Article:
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Komets

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Aaron Rosenblatt | Rapid City Journal
Fort Wayne’s David Starenky, left, and Rapid City’s Jesse Schultz battle for the puck Friday at the Rushmore Plaza Civic Center Ice Arena in Rapid City.

Komets come up big when short

– While most teams dread having to play short-handed, in some strange way, the Komets embrace it.

During the regular season, they went 4-0-1 in games they’d played short of a full 18-man lineup from start to finish because players were suspended by the league.

That included Sunday’s 6-2 victory over Dayton that clinched Fort Wayne the top seed in the Turner Conference playoffs, which began Friday night in Rapid City.

The Komets are without defenseman Brent Henley for the first two games of the best-of-seven series against the Rush, which eliminated Fort Wayne from the playoffs last year. They must also play short of a full 18-player lineup because of the punishment.

“Playing short seems to help us simplify our game and get back to what we want to do, chip and chase,” forward Chris Auger said.

Henley was suspended three games for sucker-punching Damien Surma and then kneeing and, allegedly, spitting on Brett Lutes, who had cross-checked Henley in a game last Saturday.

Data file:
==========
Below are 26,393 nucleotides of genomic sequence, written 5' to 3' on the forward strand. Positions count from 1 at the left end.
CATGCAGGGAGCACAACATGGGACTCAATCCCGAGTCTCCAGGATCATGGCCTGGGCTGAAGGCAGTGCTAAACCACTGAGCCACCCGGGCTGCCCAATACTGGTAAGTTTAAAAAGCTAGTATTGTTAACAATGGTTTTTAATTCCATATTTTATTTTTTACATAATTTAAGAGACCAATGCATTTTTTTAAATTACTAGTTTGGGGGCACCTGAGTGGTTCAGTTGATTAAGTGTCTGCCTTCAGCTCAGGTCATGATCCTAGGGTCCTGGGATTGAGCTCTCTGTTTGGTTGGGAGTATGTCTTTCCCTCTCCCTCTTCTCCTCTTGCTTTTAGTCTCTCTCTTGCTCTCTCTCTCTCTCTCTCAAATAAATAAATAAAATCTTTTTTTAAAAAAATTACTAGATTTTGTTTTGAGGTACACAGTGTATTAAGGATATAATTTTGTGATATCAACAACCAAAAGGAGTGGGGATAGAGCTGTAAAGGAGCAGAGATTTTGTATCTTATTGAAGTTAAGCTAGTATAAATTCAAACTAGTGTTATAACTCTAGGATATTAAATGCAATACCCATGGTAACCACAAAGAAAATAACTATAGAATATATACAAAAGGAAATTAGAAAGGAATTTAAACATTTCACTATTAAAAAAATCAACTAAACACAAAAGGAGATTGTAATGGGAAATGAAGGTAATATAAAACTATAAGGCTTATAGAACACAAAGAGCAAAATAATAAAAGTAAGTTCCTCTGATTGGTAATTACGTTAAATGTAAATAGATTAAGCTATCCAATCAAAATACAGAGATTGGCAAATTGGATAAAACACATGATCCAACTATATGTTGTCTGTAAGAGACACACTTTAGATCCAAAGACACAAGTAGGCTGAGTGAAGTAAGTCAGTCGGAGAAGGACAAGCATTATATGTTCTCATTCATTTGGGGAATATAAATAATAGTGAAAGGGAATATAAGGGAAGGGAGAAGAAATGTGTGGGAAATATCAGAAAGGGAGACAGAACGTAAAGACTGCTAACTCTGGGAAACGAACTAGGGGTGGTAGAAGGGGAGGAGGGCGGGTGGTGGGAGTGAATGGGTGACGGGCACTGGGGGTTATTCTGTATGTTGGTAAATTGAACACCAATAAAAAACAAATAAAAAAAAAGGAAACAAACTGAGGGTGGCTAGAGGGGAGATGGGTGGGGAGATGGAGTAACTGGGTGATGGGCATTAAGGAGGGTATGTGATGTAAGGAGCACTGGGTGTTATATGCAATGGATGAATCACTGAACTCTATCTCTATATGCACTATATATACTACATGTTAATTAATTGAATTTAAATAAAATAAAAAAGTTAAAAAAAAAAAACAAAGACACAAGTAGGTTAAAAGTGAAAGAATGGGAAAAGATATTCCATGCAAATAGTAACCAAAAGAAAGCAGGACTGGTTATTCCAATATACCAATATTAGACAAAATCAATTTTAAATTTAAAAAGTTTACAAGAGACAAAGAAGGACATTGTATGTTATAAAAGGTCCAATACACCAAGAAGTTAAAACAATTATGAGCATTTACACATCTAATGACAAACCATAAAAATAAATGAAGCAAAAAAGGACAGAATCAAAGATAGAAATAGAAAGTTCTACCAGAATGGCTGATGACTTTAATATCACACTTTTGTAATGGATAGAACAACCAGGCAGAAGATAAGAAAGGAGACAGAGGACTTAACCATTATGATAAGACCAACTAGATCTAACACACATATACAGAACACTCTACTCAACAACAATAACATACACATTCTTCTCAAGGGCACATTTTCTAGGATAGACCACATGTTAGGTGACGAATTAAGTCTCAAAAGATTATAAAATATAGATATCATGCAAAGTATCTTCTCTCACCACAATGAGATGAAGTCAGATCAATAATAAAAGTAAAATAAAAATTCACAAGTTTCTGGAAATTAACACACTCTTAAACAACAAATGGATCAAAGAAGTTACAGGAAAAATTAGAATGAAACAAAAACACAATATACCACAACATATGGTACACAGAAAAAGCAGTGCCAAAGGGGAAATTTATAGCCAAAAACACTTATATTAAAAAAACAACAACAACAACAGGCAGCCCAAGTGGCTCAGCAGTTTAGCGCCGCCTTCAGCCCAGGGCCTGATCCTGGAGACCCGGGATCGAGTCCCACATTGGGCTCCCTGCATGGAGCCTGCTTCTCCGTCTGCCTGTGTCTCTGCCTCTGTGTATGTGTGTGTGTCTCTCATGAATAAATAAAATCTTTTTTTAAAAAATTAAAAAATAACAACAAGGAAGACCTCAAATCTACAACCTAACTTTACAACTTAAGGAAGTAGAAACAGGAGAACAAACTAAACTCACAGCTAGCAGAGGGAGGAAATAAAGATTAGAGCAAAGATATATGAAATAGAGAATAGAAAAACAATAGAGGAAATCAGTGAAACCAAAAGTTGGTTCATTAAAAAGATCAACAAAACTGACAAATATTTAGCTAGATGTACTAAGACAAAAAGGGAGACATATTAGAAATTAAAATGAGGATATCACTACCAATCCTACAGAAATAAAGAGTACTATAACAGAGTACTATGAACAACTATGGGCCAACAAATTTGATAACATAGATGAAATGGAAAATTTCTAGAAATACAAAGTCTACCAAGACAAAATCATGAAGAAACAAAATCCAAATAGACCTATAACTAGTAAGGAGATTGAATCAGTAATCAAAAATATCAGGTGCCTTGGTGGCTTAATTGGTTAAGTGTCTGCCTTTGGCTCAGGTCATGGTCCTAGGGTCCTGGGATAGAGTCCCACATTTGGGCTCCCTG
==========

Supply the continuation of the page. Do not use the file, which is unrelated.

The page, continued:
It would seem a huge loss for the Komets, since Henley was co-winner of the team’s award for best defenseman with Frankie DeAngelis, was selected as the CHL’s top defensive defenseman in a poll of players, coaches and staff members and probably logs more ice time than any of his teammates.

But the Komets are accustomed to playing without a full complement of players, particularly defensemen. Earlier in this season, goaltender Nick Boucher was suspended four games and defenseman Bryant Molle for three for their part in a brawl with Bloomington on Feb. 17.

“I don’t know if it hurts us,” Auger said. “But obviously, if you talk to some of the guys going through it (and logging more ice time), they’re tired.”

The Komets’ Achilles heel this season has been their propensity for turning the puck over in their own zone after making passes that were too fancy. When they play short-handed, though, they amp up their defensive intensity and let the offense come to them.

“Everything was played safe and allowed us to take the (games) over,” Auger said of the games last weekend, after Henley was out. “It helps us simplify our game and that was one of the keys for us going forward.”

Rapid City, however, knows plenty about playing short-handed. The Rush lost over 300 man games to injury in the regular season and believes it is better than its 38-22-6 record, including losses in 4 of 5 games against Fort Wayne, suggests.

“Playing (short-handed) was a huge test of our character and we simplified our game more than we usually do,” Fort Wayne goaltender Nick Boucher said after last weekend. “I didn’t have to make a lot of saves and the guys played stellar in front of me.”

jcohn@jg.net

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